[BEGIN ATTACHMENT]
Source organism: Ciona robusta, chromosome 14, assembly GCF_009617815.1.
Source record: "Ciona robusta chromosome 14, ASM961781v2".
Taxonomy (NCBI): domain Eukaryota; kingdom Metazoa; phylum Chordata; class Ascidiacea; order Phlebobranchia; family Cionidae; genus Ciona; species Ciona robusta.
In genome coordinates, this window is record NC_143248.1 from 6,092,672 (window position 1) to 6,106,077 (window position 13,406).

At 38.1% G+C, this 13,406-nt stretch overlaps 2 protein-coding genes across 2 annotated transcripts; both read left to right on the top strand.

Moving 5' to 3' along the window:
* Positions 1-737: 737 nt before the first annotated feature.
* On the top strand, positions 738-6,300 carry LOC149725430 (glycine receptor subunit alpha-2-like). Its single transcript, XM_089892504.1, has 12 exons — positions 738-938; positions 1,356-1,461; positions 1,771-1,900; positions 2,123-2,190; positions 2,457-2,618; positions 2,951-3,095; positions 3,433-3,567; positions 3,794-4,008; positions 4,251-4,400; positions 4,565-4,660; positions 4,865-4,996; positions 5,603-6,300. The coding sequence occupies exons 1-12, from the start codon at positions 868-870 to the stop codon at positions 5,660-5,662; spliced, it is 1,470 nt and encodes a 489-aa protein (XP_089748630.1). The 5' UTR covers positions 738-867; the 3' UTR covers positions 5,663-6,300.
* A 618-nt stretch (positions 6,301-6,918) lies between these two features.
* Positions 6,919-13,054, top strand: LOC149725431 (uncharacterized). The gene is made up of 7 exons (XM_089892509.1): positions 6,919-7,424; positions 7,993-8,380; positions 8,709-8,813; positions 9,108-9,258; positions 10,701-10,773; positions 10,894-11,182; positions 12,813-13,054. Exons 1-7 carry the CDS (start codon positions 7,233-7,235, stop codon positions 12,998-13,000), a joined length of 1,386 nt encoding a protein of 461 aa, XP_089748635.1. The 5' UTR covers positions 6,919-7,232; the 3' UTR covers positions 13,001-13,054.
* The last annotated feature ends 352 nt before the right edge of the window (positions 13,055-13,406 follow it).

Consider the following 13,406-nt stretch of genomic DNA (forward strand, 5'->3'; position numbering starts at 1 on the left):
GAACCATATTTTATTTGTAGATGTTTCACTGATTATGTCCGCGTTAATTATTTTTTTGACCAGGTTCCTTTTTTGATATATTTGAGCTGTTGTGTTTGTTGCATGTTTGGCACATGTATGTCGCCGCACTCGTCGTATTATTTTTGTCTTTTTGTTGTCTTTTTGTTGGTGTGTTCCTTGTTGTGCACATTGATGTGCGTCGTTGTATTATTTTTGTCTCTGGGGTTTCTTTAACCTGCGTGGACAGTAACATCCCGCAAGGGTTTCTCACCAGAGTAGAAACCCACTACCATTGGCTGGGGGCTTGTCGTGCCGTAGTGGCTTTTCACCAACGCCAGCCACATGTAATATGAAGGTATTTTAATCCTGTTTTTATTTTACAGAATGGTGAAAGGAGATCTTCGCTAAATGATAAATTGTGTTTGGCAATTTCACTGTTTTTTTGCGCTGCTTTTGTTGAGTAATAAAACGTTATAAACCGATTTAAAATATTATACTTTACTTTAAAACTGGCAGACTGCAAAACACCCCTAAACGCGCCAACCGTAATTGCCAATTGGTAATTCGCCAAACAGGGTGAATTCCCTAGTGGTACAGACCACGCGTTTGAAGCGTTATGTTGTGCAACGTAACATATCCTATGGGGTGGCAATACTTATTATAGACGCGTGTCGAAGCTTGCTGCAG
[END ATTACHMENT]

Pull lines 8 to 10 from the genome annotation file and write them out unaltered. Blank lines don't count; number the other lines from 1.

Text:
* On the top strand, positions 738-6,300 carry LOC149725430 (glycine receptor subunit alpha-2-like). Its single transcript, XM_089892504.1, has 12 exons — positions 738-938; positions 1,356-1,461; positions 1,771-1,900; positions 2,123-2,190; positions 2,457-2,618; positions 2,951-3,095; positions 3,433-3,567; positions 3,794-4,008; positions 4,251-4,400; positions 4,565-4,660; positions 4,865-4,996; positions 5,603-6,300. The coding sequence occupies exons 1-12, from the start codon at positions 868-870 to the stop codon at positions 5,660-5,662; spliced, it is 1,470 nt and encodes a 489-aa protein (XP_089748630.1). The 5' UTR covers positions 738-867; the 3' UTR covers positions 5,663-6,300.
* A 618-nt stretch (positions 6,301-6,918) lies between these two features.
* Positions 6,919-13,054, top strand: LOC149725431 (uncharacterized). The gene is made up of 7 exons (XM_089892509.1): positions 6,919-7,424; positions 7,993-8,380; positions 8,709-8,813; positions 9,108-9,258; positions 10,701-10,773; positions 10,894-11,182; positions 12,813-13,054. Exons 1-7 carry the CDS (start codon positions 7,233-7,235, stop codon positions 12,998-13,000), a joined length of 1,386 nt encoding a protein of 461 aa, XP_089748635.1. The 5' UTR covers positions 6,919-7,232; the 3' UTR covers positions 13,001-13,054.